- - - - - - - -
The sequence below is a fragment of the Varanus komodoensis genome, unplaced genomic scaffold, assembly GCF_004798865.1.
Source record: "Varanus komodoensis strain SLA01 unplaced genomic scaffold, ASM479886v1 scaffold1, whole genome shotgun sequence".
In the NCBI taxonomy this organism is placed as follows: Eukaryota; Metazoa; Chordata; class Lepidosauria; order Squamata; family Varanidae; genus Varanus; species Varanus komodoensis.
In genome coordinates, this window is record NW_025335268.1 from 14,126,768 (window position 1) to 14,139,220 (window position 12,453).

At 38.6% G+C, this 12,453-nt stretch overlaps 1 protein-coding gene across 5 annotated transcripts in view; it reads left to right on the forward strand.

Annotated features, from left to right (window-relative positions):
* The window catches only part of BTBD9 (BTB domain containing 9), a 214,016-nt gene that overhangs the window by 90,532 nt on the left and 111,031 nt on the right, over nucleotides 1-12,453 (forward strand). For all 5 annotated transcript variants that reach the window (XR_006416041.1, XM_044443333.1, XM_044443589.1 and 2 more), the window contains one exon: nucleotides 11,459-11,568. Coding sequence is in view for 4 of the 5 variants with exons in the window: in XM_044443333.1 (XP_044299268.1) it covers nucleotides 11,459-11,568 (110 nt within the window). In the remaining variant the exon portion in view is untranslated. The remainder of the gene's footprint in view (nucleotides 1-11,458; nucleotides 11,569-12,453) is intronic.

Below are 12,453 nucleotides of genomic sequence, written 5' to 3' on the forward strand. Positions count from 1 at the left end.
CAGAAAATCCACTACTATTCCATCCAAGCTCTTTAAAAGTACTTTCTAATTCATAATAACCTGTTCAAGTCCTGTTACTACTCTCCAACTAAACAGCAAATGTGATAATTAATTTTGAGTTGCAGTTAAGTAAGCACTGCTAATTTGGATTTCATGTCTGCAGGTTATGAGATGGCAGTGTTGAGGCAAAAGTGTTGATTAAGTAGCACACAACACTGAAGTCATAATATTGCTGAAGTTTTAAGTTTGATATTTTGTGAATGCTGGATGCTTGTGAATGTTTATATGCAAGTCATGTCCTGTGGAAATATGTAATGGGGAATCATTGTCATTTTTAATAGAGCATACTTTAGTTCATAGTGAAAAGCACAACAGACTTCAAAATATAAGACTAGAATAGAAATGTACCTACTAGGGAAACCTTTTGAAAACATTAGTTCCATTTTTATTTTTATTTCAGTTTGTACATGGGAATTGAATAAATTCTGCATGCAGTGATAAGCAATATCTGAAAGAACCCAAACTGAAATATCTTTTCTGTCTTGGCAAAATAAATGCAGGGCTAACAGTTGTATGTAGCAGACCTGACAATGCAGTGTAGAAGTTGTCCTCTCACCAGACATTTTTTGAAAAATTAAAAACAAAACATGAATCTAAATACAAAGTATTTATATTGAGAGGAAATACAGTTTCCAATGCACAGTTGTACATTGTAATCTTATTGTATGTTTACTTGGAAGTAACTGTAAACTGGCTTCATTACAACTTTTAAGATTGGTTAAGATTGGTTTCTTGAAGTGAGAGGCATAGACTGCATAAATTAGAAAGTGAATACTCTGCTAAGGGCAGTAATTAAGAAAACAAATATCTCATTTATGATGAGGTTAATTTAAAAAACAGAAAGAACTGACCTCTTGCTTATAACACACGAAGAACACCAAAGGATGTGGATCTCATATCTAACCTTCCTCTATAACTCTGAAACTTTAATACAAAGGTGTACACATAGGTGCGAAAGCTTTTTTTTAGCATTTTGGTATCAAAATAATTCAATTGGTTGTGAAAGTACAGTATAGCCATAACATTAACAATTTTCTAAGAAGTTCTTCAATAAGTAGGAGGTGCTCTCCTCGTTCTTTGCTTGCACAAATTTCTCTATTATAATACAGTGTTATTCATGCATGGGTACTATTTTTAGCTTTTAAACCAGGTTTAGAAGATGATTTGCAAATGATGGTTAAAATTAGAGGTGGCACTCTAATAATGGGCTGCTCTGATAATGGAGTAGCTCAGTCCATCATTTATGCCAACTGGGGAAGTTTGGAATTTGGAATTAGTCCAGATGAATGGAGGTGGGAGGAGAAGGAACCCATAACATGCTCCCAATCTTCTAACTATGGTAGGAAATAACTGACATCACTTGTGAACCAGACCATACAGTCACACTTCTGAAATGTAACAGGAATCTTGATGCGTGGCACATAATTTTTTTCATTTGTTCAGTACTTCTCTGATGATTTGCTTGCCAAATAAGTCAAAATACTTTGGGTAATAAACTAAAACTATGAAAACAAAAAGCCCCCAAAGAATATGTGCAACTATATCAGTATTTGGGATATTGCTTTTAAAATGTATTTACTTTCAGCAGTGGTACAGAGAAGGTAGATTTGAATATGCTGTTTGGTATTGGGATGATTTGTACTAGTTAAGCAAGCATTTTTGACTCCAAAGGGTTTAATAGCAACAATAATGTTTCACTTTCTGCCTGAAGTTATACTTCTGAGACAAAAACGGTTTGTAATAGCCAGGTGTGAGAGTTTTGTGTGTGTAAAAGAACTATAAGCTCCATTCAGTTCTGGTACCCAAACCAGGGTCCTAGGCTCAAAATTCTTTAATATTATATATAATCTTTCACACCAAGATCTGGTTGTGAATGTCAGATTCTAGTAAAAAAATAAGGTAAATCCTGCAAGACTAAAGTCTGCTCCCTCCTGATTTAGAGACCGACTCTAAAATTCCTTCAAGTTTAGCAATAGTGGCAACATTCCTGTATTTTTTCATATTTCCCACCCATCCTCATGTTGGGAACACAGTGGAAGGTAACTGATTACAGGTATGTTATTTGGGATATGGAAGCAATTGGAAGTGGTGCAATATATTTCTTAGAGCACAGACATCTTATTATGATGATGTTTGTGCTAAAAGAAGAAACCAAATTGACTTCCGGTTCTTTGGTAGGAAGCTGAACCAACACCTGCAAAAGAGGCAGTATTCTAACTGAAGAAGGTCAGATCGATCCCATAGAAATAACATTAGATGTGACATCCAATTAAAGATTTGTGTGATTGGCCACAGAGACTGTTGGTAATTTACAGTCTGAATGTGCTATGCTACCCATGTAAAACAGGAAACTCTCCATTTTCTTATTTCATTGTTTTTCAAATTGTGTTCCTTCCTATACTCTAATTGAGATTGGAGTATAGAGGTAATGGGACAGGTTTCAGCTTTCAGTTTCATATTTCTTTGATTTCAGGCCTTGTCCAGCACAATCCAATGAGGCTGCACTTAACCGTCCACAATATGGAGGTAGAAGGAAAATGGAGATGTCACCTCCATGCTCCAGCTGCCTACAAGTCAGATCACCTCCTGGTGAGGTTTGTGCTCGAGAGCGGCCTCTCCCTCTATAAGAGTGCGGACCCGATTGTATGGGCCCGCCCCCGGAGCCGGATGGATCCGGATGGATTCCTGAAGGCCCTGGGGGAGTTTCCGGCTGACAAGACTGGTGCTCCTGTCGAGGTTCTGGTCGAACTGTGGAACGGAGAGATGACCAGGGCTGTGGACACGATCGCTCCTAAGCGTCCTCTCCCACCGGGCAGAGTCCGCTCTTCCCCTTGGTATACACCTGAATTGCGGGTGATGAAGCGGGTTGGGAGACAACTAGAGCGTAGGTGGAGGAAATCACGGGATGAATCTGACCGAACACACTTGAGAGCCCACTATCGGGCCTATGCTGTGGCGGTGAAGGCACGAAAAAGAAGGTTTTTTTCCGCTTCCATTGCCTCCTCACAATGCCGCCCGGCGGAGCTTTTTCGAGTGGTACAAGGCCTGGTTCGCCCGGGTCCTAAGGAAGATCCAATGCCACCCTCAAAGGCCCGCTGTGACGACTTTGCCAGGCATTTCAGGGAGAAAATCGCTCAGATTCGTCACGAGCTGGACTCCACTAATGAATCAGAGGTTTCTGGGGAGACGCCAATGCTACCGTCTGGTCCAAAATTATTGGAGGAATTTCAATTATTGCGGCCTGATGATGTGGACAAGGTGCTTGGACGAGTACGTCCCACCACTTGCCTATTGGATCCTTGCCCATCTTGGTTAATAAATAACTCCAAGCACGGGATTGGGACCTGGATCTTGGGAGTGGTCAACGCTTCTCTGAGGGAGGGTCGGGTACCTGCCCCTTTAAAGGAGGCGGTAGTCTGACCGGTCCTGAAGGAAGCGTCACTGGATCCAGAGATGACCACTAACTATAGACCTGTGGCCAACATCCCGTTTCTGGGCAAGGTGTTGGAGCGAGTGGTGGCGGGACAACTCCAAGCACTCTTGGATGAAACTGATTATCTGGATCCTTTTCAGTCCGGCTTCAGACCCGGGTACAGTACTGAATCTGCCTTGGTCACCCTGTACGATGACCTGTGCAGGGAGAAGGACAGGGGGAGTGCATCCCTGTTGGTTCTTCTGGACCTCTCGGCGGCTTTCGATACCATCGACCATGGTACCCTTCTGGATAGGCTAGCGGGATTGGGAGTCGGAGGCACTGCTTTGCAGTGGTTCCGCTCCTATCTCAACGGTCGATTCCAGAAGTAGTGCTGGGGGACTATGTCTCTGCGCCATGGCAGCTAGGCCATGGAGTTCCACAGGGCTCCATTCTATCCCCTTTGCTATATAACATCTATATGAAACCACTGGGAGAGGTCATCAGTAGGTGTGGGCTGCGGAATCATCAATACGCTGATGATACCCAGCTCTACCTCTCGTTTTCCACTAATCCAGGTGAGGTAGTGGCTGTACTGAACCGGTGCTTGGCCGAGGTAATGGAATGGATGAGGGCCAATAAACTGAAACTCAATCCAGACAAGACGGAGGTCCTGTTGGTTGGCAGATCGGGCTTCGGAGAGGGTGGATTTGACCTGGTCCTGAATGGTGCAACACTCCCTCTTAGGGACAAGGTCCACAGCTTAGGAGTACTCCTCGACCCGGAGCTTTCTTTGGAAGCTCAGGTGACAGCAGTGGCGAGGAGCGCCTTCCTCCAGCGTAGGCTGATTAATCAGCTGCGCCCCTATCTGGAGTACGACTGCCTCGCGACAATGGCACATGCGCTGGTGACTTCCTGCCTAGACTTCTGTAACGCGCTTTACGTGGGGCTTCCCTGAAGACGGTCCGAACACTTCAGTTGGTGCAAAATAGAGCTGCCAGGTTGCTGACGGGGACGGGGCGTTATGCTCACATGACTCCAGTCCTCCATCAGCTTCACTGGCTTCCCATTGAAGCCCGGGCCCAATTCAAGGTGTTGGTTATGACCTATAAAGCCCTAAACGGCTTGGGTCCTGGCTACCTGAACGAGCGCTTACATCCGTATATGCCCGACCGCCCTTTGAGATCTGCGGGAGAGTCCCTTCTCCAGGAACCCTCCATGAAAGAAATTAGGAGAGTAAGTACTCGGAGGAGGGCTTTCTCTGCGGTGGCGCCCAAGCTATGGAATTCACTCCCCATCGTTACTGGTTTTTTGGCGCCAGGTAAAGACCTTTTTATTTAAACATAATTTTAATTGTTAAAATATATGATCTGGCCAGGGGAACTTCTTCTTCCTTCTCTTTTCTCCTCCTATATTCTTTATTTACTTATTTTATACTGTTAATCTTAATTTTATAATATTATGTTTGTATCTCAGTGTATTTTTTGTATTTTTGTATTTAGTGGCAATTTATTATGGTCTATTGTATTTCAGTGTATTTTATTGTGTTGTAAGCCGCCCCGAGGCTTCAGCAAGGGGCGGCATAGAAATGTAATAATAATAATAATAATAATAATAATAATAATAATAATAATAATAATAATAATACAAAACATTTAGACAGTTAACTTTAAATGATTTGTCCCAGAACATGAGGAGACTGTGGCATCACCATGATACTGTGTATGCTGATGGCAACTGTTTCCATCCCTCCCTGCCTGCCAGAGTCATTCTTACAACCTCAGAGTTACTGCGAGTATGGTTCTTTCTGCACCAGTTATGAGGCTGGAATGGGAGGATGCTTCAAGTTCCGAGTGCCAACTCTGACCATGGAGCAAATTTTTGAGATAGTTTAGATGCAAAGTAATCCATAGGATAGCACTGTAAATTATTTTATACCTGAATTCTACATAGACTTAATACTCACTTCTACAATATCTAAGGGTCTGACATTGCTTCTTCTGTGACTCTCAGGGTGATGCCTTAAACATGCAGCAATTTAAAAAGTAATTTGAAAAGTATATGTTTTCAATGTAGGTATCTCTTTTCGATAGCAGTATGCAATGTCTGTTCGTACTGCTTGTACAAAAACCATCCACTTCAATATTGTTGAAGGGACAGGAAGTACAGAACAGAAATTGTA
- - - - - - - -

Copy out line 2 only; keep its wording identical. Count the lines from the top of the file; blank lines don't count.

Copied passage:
Source record: "Varanus komodoensis strain SLA01 unplaced genomic scaffold, ASM479886v1 scaffold1, whole genome shotgun sequence".